Share on:

Angel investor Kunal Chowdhry on his philosophy and the biggest problem in the world today

The CEO of Apollo Investments reflects on the start-ups he's invested in and why failure is an important metric.

Kunal Chowdhry can tell you the names of almost every song on the last three Ariane Grande albums. It’s quite the feat considering Chowdhry is 42 and runs Apollo Singapore Investments, a multi-asset-oriented family office. He jokingly blames his impressive musical knowledge on his teenage daughter.

“I have been married for almost 20 years to my college sweetheart and have three kids and three dogs, so every day is filled with excitement and drama of one sort or another. I’m sure all parents reading this can relate!” says Chowdhry.

We chat with the angel investor on his investing journey, his philosophy and the most pressing problem in the world today.

(Related: How the Amarasuriyas run Singapore’s oldest family business, BP de Silva)


“I realised that we are all so conditioned to accepting only success that failure hits even harder. Most start-ups fail, so it was probably only a matter of time before I became acquainted with this metric! Failures are a necessary and often valuable rite of passage that makes us value success and all that it brings.”

Angel investor Kunal Chowdhry explains why failure is necessary for success

Tell me a bit about yourself.

I come from an entrepreneurial family. My father founded one of India’s largest IT companies, HCL and I spent my formative years in Singapore while my dad was setting up the South-East Asian division of his company called Far East Computers. I returned to India to complete high school but have since lived in London, Spain and the US before finally coming full circle and returning to Singapore in 2010 after completing my MBA at Harvard University. The entire world was in the middle of the Great Financial Crisis back then and I was of the firm belief that the decade ahead would be Asia’s time to shine, so it was a straightforward decision for me to return here. Singapore is also a great place to raise a family, which made my decision to return even more appealing.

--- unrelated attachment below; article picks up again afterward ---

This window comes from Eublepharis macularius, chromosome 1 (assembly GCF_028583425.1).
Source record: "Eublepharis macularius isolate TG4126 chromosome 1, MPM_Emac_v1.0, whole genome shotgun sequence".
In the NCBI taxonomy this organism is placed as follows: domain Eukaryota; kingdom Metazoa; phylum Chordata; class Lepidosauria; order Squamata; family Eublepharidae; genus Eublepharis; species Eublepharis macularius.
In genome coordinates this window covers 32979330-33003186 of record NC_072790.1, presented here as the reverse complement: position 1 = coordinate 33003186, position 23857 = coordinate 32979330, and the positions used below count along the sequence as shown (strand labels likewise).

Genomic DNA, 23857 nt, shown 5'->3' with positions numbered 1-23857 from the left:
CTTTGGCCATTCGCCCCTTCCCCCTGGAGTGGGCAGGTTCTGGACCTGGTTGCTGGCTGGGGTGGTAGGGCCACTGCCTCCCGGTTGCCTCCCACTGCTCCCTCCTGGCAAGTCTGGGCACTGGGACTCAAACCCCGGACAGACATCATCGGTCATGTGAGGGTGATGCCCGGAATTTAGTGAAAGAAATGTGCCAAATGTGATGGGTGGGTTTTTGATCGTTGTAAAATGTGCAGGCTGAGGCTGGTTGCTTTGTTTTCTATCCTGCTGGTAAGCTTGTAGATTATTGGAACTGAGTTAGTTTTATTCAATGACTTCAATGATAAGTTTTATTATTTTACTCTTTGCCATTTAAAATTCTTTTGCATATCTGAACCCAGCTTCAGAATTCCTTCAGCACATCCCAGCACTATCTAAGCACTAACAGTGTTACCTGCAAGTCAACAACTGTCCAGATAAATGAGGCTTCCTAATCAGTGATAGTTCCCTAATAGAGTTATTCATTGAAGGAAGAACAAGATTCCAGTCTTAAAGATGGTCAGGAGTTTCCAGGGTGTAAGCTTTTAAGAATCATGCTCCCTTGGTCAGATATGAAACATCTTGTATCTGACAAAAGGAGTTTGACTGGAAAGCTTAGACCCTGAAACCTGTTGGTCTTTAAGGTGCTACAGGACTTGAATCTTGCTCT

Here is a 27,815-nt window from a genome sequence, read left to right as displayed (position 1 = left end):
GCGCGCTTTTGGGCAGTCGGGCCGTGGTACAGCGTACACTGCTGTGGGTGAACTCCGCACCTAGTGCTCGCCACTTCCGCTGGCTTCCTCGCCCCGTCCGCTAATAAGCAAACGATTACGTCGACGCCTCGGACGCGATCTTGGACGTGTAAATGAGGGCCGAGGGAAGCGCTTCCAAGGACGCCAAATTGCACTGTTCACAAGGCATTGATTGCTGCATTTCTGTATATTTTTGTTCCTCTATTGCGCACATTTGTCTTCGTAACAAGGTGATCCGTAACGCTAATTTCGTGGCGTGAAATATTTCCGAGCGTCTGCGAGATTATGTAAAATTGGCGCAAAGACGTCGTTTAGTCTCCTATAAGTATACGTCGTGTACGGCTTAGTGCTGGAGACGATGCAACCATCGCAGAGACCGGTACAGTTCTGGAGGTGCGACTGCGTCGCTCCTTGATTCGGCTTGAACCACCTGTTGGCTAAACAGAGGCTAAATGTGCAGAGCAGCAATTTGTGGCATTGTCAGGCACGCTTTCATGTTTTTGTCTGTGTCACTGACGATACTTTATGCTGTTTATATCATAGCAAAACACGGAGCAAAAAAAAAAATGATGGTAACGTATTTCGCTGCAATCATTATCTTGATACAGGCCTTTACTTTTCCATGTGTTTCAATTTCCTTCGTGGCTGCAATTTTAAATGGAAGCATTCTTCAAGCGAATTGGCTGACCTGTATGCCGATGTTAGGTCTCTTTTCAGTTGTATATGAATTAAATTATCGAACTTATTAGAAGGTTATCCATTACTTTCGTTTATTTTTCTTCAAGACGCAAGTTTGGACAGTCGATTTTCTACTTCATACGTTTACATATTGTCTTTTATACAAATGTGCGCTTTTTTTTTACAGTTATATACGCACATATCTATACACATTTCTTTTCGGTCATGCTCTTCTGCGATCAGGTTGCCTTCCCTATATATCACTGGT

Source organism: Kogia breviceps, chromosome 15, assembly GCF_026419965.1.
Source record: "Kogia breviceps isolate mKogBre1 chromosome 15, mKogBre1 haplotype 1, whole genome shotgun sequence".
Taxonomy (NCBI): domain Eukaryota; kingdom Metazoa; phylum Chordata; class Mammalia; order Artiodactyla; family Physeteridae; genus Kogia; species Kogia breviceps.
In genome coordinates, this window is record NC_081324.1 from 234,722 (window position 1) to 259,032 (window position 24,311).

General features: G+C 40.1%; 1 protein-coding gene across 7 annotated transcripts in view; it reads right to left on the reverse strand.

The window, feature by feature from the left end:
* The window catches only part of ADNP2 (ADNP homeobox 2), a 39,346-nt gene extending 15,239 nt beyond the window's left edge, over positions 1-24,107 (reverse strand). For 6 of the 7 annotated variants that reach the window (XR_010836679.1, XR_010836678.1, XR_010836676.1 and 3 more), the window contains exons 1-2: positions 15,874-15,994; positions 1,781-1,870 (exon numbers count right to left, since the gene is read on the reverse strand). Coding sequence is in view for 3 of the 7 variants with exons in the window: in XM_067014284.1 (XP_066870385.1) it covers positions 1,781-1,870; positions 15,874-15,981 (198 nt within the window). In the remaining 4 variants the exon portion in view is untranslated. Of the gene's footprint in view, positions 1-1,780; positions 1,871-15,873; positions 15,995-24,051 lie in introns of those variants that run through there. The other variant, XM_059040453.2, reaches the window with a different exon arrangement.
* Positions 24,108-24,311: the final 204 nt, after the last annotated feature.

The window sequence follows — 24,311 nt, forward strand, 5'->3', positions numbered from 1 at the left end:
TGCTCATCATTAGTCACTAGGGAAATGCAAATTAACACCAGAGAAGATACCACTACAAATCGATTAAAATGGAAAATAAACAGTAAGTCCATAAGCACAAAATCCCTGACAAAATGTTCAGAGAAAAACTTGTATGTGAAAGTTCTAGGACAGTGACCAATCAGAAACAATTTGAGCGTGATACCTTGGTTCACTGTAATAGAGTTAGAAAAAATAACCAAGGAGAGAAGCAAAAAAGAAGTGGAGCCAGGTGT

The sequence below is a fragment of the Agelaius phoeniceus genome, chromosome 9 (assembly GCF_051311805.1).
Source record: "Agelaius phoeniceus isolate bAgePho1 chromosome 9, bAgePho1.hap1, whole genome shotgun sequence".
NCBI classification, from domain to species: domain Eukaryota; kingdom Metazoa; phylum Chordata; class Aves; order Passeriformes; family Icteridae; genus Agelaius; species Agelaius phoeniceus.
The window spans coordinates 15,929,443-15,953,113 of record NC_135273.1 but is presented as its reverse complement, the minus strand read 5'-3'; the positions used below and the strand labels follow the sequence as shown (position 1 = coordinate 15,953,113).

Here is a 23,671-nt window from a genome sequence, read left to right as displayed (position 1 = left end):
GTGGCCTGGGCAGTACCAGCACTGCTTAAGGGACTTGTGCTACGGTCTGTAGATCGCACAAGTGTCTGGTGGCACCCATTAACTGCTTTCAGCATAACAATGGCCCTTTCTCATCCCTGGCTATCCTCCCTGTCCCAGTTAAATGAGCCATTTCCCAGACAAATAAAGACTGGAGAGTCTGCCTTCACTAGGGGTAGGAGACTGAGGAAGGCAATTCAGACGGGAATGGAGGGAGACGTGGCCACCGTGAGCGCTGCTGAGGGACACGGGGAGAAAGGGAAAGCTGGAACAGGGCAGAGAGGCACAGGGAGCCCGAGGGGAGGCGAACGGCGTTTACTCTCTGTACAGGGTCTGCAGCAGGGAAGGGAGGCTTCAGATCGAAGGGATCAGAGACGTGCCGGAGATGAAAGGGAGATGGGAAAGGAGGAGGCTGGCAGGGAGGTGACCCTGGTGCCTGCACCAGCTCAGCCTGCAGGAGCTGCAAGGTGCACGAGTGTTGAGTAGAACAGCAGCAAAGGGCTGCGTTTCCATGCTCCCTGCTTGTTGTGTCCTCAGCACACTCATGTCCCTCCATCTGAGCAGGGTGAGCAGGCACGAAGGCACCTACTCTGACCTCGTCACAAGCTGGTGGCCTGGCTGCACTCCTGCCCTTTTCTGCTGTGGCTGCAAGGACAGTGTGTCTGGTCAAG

I am passionate about start-ups and the energy and ideas these entrepreneurs bring. I have been an angel investor for over 10 years.

When you invest in a start-up, what do you look for?

I look for a couple of things. First, the idea needs to make sense to me and be scalable. Ironically, the simpler the idea, the more appealing it is to me. If you think about it, most of the well-known start-ups of the past decade solve basic human needs – Uber (transport), Airbnb (accommodation) and Tinder (companionship).

The founding team is very important as well. I spend a lot of time trying to understand the motivations of the CEO and their team. How did they come up with the idea? What drives them personally? I think it’s important to have a long-term vision in mind. The CEO also needs to be open to being mentored.

My family office has an investment committee, which vets every investment decision. And yes, sometimes the committee has made me change my mind about a particular investment! It is super important to have a system of checks and balances in place while investing, otherwise you end up inadvertently reinforcing subconscious biases.

Which are some of the more successful start-ups that you’ve invested in that you’re proudest of?

There are a couple of start-ups that I am very proud of. The first significant investment I made was in Gusto, an HR Tech company that deals with payroll and benefits for SMEs in the United States. Its latest round valued the company at $9.5 billion. Impress.ai, a Singapore-based start-up uses AI-based chatbots for recruitment. Its technology allows companies to automate the hiring process and find the right candidates faster. TrustSphere, a relationship analytics company, was the subject of a Harvard Business School case study and has developed technology which allows you to measure the level of diversity and inclusion in an organisation. It’s easier to measure diversity, but inclusion?